In December of last year, the Justice Department asserted that Texas' redistricting plans for Congress and the state legislature violated Section 5 of the Voting Rights Act by "diminishing the ability of citizens of the United States, on account of race, color, or membership in a language minority group, to elect their preferred candidates of choice." Today a three-judge federal court in Washington concurred with DOJ, writing that Texas's redistricting plans were "enacted with discriminatory purpose" and did not deserve preclearance under Section 5.
Here are the relevant facts of the case: Texas gained 4.3 million new residents from 2000-2010. Nearly 90 percent of that growth came from minority citizens (65 percent Hispanic, 13 percent African-American, 10 percent Asian). As a result, Texas gained four new Congressional seats, from 32 to 36. Yet under the Congressional redistricting map passed by Texas Republicans following the 2010 election, white Republicans were awarded three of the four new seats that resulted from Democratic-leaning minority population growth. The League of Women Voters called the plan "the most extreme example of racial gerrymandering among all the redistricting proposals passed by lawmakers so far this year."
Noted the federal court:
"The Black and Hispanic communities currently make up 39.3% of Texas's CVAP [current voting age population]. Thus, if districts were allocated proportionally, there would be 13 minority districts out of the 32 in the benchmark (39.3% of 32 is 12.6). Yet minorities have only 10 seats in the benchmark, so the representation gap is three districts. In the enacted plan, proportional representation would yield 14 ability districts (39.3% of 36 is 14.1), but there are still only 10 ability districts."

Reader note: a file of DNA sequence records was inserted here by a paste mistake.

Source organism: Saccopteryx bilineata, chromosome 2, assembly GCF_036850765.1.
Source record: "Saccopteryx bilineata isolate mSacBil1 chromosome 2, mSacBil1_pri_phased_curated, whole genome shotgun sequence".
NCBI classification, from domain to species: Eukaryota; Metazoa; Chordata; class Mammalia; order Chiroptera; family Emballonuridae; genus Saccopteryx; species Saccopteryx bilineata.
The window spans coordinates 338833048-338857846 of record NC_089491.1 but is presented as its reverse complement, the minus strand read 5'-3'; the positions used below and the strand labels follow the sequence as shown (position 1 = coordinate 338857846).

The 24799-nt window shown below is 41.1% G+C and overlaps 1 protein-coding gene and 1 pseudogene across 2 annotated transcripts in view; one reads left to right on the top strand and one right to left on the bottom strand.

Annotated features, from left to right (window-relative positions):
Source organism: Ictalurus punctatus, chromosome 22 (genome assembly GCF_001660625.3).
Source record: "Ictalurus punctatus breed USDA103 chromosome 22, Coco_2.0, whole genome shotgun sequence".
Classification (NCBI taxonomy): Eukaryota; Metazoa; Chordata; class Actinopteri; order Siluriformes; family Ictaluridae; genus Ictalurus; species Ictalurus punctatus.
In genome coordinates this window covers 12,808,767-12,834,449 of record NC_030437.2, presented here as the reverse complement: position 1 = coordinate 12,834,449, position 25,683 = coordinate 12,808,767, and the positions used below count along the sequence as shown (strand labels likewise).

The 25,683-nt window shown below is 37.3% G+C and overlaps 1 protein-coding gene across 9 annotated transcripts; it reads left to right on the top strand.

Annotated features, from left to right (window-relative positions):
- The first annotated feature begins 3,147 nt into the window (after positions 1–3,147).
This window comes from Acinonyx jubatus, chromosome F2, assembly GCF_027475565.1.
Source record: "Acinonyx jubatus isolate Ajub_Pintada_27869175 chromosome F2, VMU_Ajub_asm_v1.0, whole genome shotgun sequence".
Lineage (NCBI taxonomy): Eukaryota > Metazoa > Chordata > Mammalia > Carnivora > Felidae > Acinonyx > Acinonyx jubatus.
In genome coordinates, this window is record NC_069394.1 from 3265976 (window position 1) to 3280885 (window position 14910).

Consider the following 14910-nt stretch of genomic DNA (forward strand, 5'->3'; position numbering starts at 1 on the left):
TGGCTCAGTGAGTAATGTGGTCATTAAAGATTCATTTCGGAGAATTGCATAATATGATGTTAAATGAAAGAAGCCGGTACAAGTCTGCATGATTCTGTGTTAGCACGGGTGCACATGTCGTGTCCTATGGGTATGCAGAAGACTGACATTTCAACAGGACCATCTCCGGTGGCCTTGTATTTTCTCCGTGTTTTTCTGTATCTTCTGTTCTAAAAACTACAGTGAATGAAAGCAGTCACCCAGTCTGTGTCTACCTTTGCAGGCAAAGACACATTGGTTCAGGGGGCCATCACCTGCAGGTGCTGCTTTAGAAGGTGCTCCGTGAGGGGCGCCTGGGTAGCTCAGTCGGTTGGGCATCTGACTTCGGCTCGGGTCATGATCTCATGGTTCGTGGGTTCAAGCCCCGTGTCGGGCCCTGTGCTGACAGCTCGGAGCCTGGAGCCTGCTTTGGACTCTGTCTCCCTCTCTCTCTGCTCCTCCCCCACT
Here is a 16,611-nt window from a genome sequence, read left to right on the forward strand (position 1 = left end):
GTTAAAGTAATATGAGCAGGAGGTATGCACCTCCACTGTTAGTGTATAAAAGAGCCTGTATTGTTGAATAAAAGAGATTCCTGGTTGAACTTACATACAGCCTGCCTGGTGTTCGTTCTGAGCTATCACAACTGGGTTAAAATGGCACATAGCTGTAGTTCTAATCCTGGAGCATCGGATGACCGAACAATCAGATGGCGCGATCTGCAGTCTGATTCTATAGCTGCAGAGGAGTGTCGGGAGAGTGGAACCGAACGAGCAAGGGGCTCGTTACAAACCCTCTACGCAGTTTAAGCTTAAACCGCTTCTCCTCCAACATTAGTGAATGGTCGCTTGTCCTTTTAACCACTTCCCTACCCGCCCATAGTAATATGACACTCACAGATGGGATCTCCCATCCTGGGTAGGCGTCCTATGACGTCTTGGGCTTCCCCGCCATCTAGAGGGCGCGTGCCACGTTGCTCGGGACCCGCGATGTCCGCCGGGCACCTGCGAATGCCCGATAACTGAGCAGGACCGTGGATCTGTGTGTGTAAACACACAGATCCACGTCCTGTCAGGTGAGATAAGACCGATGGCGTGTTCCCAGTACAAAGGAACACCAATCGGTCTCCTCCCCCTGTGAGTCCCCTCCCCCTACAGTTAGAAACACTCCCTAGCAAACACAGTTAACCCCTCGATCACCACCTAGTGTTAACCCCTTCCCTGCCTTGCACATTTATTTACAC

Texas Republicans went to extreme lengths in order to dilute and suppress the state's booming minority vote, as I reported in The Nation in January (see "How the GOP is Resegregating the South").
"According to a lawsuit filed by a host of civil rights groups, 'even though Whites' share of the population declined from 52 percent to 45 percent, they remain the majority in 70 percent of Congressional Districts.' To cite just one of many examples: in the Dallas-Fort Worth area, the Hispanic population increased by 440,898, the African-American population grew by 152,825 and the white population fell by 156,742. Yet white Republicans, a minority in the metropolis, control four of five Congressional seats. Despite declining in population, white Republicans managed to pick up two Congressional seats in the Dallas and Houston areas. In fact, whites are the minority in the state's five largest counties but control 12 of 19 Congressional districts."
Texas Republicans not only failed to grant new power to minority voters in the state, they also took away vital economic resources from minority Democratic members of Congress.
Reported the court: